Five Structures That Defined L.A.’s Age of Concrete | KCET
Five Structures That Defined L.A.’s Age of Concrete
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What was an adobe village in the mid-19th century had become, by the mid-20th, a concrete city. Modern Los Angeles, it seemed, could mold this mixture of water, cement, and aggregate – much of it locally quarried sand, gravel, and crushed stone – into an endless variety of forms with which to master nature, conquer distance, and solve nearly all its civil engineering problems.
But the progress concrete once embodied seems today as brittle as some of its aging structures. Concrete dams and canals harnessed the power and diverted the flow of distant rivers – and also bred an unsustainable addiction to imported resources. Concrete pavement connected far-flung corners of the city in the form of freeways – roadways that divide and pollute neighborhoods. Concrete channels protected residents from the Southern California’s occasional but devastating deluges – and erased some of the city’s few remaining wild landscapes.
1. Hoover Dam
It straddles the Nevada-Arizona border, hundreds of miles from Los Angeles, but this massive concrete structure – the largest in the world when it opened in 1936 as Boulder Dam – is a vital part of the metropolis’ civil infrastructure. Southern California and its Metropolitan Water District (see below) consume more than half of the electricity generated by the waters of Lake Mead rushing through its turbines.
2. Colorado River Aqueduct
Southern California’s postwar population boom would not have been possible without its 1,800 cubic-foot flow. Built between 1933 and 1939, the Metropolitan Water District’s Colorado River Aqueduct crosses 242 miles of baked and parched, faulted and folded terrain and – unlike the city of L.A.’s gravity-flow aqueduct from Owens Valley – climbs 900 net feet from its intake at Parker Dam to its terminus at Lake Matthews. (Pumps powered by Hoover Dam electricity allow the water to flow uphill.) Concrete lines the aqueduct’s 63 miles of open canals and is an essential component of its 58 miles of buried conduits and 92 miles of mountain tunnels. The project has been hailed as a marvel of modern engineering, but critics say its cheap, subsidized water stimulated demand more than anything, deepening the region’s dependence on distant watersheds.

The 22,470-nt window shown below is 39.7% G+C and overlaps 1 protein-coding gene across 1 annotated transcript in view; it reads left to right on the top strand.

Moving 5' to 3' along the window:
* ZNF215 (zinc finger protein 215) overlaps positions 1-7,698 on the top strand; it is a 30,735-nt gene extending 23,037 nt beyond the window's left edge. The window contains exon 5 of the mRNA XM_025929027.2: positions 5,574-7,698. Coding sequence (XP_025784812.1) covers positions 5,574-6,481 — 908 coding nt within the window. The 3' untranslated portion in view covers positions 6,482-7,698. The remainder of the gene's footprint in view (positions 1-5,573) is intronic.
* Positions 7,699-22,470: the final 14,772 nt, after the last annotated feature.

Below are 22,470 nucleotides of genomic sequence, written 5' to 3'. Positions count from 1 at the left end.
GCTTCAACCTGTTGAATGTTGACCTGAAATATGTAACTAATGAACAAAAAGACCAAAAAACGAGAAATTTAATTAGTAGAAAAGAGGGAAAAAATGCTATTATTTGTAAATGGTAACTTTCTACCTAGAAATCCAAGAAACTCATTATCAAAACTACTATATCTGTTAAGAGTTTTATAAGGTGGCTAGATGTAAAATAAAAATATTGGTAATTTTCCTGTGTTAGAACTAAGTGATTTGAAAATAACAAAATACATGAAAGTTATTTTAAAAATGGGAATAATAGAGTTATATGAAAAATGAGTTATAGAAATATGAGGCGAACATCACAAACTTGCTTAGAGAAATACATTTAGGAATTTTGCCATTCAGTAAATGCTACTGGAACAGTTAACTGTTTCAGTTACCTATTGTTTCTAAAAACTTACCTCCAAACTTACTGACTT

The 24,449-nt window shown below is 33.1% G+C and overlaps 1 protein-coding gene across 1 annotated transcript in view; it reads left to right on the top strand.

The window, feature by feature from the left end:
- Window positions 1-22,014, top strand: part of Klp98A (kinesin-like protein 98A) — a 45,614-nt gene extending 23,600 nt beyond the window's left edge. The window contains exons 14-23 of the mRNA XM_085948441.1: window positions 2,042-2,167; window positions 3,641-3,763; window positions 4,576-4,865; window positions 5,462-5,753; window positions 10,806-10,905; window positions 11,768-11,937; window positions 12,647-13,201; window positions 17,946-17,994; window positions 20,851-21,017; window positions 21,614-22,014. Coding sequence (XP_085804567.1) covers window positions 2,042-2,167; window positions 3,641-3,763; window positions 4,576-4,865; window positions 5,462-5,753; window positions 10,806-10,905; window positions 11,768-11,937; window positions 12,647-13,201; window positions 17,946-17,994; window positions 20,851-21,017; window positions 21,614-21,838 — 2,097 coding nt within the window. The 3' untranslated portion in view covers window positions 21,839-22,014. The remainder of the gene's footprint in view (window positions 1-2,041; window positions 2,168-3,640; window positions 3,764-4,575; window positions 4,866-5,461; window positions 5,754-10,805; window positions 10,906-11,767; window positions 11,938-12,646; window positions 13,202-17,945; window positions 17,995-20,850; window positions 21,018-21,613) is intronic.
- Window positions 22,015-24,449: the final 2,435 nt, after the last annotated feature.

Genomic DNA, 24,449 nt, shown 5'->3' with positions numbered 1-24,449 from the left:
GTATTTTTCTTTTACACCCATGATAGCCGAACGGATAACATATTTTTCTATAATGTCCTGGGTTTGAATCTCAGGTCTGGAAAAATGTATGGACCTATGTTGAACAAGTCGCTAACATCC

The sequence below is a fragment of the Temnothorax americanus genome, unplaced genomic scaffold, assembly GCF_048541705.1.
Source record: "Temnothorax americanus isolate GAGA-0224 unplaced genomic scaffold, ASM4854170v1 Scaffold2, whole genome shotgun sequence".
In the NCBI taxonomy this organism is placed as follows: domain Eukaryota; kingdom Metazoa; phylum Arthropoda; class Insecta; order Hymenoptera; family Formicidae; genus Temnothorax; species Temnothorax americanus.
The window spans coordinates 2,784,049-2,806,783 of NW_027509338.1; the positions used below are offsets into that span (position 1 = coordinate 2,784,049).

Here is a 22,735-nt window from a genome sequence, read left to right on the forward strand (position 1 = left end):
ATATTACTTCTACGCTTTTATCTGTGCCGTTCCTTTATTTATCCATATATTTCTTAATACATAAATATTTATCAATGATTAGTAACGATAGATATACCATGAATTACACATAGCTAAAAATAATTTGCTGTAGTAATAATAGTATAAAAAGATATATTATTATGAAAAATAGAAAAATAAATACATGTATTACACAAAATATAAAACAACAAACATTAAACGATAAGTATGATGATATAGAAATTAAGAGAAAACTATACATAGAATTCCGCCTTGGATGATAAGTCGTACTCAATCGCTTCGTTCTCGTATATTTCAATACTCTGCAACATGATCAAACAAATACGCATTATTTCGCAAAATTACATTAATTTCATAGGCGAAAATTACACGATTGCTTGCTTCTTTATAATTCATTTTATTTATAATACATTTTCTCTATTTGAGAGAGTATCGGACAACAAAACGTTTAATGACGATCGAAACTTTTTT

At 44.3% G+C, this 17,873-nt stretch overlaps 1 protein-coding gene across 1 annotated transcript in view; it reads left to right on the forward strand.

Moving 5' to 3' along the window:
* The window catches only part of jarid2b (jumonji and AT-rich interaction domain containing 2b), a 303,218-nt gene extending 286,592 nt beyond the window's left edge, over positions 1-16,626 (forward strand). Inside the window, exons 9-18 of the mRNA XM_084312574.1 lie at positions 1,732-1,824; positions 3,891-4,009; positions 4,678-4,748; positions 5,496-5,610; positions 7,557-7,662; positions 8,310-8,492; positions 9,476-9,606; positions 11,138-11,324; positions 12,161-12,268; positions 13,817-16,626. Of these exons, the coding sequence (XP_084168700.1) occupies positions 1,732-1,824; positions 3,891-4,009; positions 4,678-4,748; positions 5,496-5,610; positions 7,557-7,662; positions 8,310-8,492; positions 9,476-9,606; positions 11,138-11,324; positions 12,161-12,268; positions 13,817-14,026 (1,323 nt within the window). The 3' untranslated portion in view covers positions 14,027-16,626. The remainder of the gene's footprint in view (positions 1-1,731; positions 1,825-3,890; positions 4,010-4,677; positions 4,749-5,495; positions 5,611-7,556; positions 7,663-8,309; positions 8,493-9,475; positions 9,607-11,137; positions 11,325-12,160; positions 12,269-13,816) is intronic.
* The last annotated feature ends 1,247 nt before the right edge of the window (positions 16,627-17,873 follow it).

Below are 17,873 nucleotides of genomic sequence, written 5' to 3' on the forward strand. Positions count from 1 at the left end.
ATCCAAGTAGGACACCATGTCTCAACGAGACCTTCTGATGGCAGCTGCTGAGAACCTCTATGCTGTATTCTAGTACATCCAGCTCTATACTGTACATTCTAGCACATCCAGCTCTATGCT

3. Four-Level Interchange
The world’s first stack interchange, this structure of concrete curves and columns binds the 110 freeway to the 101. When completed in 1949, it represented a vast improvement over the older cloverleaf model. By stacking the eight directions of traffic into four levels, its vertical design kept traffic flowing and minimized the urban land required for the interchange. Nevertheless, its construction still forced thousands of Angelenos from their homes.
4. Dodger Stadium
An army of construction workers spent three years between 1959 and 1962 reengineering the topography of the Elysian Hills. They moved eight million cubic yards of earth to form a bowl-shaped amphitheater and flat-topped parking lots, and then reinforced their work with 40,000 cubic yards of concrete. Today the third-oldest major league ballpark, Dodger Stadium represents one of baseball’s few remaining examples of mid-century modern design – and still triggers painful memories of a neighborhood erased.
5. Los Angeles River Flood Control Channel
Built in the wake of the deluge of 1938, the concrete flood control channel tamed an unpredictable river. It also reinforced L.A.’s dependence on imported water. With each passing storm, Los Angeles River now rushes billions of gallons of local rainfall directly to the sea – water that otherwise might recharge depleted aquifers.
This article was originally published May 2, 2017.
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